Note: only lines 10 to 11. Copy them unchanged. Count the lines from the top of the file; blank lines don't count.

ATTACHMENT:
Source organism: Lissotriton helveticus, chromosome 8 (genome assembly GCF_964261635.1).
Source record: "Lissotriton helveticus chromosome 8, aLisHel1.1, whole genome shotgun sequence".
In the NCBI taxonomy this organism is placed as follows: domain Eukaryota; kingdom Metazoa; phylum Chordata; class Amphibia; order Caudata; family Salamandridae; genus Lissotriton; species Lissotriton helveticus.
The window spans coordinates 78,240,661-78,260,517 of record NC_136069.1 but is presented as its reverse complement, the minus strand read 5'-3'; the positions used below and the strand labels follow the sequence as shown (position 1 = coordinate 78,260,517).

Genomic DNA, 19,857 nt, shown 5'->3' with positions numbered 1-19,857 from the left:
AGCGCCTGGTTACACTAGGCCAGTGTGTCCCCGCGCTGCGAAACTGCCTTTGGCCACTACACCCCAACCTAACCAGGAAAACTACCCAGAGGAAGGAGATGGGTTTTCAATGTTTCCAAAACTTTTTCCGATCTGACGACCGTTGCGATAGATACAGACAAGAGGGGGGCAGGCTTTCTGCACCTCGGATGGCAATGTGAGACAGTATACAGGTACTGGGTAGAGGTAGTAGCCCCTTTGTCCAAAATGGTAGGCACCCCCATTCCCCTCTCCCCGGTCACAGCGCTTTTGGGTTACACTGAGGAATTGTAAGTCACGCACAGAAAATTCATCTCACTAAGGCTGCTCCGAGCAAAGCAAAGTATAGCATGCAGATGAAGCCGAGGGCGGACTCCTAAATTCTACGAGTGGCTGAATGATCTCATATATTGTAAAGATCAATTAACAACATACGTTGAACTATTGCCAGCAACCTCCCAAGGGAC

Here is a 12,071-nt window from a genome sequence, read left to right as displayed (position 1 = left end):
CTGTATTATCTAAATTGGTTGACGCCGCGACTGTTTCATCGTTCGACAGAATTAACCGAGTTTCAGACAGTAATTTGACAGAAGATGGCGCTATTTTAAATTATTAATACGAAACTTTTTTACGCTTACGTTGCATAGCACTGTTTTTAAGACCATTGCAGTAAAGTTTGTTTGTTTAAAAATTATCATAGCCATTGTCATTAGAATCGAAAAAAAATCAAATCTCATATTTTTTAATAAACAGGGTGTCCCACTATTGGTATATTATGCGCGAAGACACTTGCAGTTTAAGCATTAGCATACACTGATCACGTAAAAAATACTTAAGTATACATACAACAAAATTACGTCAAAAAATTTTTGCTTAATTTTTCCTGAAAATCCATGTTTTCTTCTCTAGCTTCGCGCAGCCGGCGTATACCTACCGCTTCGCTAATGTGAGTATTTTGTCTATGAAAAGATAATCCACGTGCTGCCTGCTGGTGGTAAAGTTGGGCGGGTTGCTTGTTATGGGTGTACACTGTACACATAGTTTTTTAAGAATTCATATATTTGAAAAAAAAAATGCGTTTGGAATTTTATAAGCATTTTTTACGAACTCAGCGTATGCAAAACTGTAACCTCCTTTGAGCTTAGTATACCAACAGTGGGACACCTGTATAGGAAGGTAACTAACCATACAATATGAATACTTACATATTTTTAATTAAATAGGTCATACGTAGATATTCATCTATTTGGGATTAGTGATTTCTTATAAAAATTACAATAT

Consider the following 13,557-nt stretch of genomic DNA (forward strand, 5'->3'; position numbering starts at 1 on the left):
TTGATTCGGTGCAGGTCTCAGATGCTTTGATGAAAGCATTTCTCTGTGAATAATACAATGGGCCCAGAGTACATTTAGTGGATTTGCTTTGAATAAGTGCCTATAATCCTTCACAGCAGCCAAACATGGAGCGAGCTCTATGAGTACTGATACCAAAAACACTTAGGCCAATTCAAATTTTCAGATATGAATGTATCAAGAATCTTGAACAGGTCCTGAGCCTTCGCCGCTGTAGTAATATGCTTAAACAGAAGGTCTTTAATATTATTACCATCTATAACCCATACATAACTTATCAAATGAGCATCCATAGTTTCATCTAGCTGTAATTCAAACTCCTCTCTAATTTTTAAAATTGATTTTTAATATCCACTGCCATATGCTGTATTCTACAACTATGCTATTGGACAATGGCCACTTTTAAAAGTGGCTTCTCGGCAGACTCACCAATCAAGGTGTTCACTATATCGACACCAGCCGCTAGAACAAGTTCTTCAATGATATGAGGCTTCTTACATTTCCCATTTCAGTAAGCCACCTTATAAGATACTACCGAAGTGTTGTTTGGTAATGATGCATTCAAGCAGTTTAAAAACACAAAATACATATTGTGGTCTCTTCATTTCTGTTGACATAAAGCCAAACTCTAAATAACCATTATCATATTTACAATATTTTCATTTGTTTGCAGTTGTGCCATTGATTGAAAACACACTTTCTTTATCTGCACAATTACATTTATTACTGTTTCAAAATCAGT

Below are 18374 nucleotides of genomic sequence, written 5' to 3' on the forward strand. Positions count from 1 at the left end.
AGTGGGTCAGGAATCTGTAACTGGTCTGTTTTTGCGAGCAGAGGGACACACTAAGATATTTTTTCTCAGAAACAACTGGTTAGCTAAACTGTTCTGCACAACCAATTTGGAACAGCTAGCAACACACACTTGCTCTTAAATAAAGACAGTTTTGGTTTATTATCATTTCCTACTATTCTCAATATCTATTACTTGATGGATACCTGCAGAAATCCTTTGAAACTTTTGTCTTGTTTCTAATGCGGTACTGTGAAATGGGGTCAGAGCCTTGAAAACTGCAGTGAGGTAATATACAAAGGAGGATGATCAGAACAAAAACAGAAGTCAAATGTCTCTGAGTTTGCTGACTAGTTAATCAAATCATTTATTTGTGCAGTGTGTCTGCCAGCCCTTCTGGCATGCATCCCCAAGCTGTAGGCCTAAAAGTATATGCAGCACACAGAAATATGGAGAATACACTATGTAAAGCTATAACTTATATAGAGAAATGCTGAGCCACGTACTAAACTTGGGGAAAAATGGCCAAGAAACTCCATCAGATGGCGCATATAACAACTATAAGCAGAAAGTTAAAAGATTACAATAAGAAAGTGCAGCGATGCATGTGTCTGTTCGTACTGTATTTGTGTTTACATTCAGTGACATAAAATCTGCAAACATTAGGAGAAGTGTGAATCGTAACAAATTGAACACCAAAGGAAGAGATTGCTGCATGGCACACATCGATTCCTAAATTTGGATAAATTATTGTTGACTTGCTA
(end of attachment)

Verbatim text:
TTGATTCGGTGCAGGTCTCAGATGCTTTGATGAAAGCATTTCTCTGTGAATAATACAATGGGCCCAGAGTACATTTAGTGGATTTGCTTTGAATAAGTGCCTATAATCCTTCACAGCAGCCAAACATGGAGCGAGCTCTATGAGTACTGATACCAAAAACACTTAGGCCAATTCAAATTTTCAGATATGAATGTATCAAGAATCTTGAACAGGTCCTGAGCCTTCGCCGCTGTAGTAATATGCTTAAACAGAAGGTCTTTAATATTATTACCATCTATAACCCATACATAACTTATCAAATGAGCATCCATAGTTTCATCTAGCTGTAATTCAAACTCCTCTCTAATTTTTAAAATTGATTTTTAATATCCACTGCCATATGCTGTATTCTACAACTATGCTATTGGACAATGGCCACTTTTAAAAGTGGCTTCTCGGCAGACTCACCAATCAAGGTGTTCACTATATCGACACCAGCCGCTAGAACAAGTTCTTCAATGATATGAGGCTTCTTACATTTCCCATTTCAGTAAGCCACCTTATAAGATACTACCGAAGTGTTGTTTGGTAATGATGCATTCAAGCAGTTTAAAAACACAAAATACATATTGTGGTCTCTTCATTTCTGTTGACATAAAGCCAAACTCTAAATAACCATTATCATATTTACAATATTTTCATTTGTTTGCAGTTGTGCCATTGATTGAAAACACACTTTCTTTATCTGCACAATTACATTTATTACTGTTTCAAAATCAGT

Below are 18374 nucleotides of genomic sequence, written 5' to 3' on the forward strand. Positions count from 1 at the left end.